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The Warsaw Voice » Other » October 22, 2008
Privatization in Poland
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Protecting the State Treasury's Interests as a Minority Shareholder
October 22, 2008   
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When the State Treasury disposes of majority share blocks during company privatization, it becomes a minority shareholder, consequently reducing its influence on the company. While this process-which can take various forms-is a natural consequence of the majority block share sale aimed at divesting the State Treasury of control, it also reduces protection of the State Treasury's interests, because the State Treasury then becomes a minority shareholder.

Generally, when well thought through and effective, these new structures focus on giving the State Treasury certain corporate rights-that minority shareholders do not usually have-which it can exercise until such time as it ceases to be a shareholder.

It is equally important for the State Treasury to be reassured that it can exit the company on favorable terms. Although this appears to be obvious, experience shows that in reality it is sometimes underestimated.

An example-by no means unrealistic-shows how easily this issue can be overlooked.

In privatized limited-liability company X, the State Treasury holds less than 50 percent of the shares. According to the company's articles of association, the company's consent is needed for shares to be sold.

With the intention of disposing of its remaining shareholding in the company, the State Treasury announced a tender. The outcome was that the most favorable bid was submitted by an entity which, for reasons known only to itself, was willing to pay a price for the shares that was several times higher than their objective market value.

Unfortunately, the transaction was never carried out, as the company refused to give its consent. This did not, of course, definitively block the road to the State Treasury selling the shares, as under article 182 § 3 of the Code of Commercial Companies, the State Treasury could, for example, apply to the registration court for clearance to carry out the sale.

However, if the court gave its permission, company X could select a different bidder from the one chosen by the State Treasury (article 182 § 4 of the Code of Commercial Companies). If the State Treasury and the buyer selected by the company are unable to reach an understanding as to price, it will be set by the registration court, which will, if necessary, appoint an expert for the purpose.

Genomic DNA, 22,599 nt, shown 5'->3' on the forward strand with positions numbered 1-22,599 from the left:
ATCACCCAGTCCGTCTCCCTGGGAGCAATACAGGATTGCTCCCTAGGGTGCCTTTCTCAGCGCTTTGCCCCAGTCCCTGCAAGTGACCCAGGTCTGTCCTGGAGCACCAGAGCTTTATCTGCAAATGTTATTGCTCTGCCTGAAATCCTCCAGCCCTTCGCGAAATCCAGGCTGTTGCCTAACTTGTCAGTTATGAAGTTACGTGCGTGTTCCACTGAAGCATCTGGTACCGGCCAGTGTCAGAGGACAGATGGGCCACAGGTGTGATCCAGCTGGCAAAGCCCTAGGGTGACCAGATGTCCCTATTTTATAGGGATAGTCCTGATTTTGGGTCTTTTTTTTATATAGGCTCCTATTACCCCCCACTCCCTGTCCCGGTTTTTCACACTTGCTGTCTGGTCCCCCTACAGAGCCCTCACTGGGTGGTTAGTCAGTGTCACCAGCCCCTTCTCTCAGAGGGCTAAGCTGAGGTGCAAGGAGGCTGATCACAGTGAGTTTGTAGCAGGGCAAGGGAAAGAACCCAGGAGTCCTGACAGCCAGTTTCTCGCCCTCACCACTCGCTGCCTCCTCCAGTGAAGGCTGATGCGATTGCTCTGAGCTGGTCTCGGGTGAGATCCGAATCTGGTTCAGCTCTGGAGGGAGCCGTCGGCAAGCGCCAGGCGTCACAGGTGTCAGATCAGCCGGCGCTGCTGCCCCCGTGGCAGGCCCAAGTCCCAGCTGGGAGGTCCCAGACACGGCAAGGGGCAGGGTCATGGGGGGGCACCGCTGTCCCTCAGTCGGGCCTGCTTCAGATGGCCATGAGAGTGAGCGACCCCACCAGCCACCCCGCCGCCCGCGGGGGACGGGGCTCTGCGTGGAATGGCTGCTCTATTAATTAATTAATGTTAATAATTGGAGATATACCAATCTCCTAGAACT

If this happens, the buyer will pay the State Treasury the market price for the shares, as this is the price the expert will set applying objective valuation criteria-not the subjective reasons based on which the buyer chosen by the State Treasury was willing to pay a considerably higher price for the shares.

The conclusion that should be reached from this example is not that the clause requiring the company's consent for a share sale is in itself unfavorable for anyone. This requirement is tried and tested and is a universally applied mechanism for protecting shareholders from undesirable changes in ownership relations (in certain instances, a specific shareholder or the company itself may not be indifferent to who owns the other shares and who, consequently, has a say in decision making in the company).

Therefore, while not moving away from this solution and in order to retain the balance of interests, the general Code of Commercial Company rule incorporated in the company's articles of association should be amended (the code clearly states that this is admissible) to provide that for any statement made by the company refusing its consent to be valid, the buyer chosen by the company is obligated to pay the same price as that offered by the buyer selected by the shareholder.

Mirosław Drzewicki, attorney-at-law, Domański Zakrzewski Palinka
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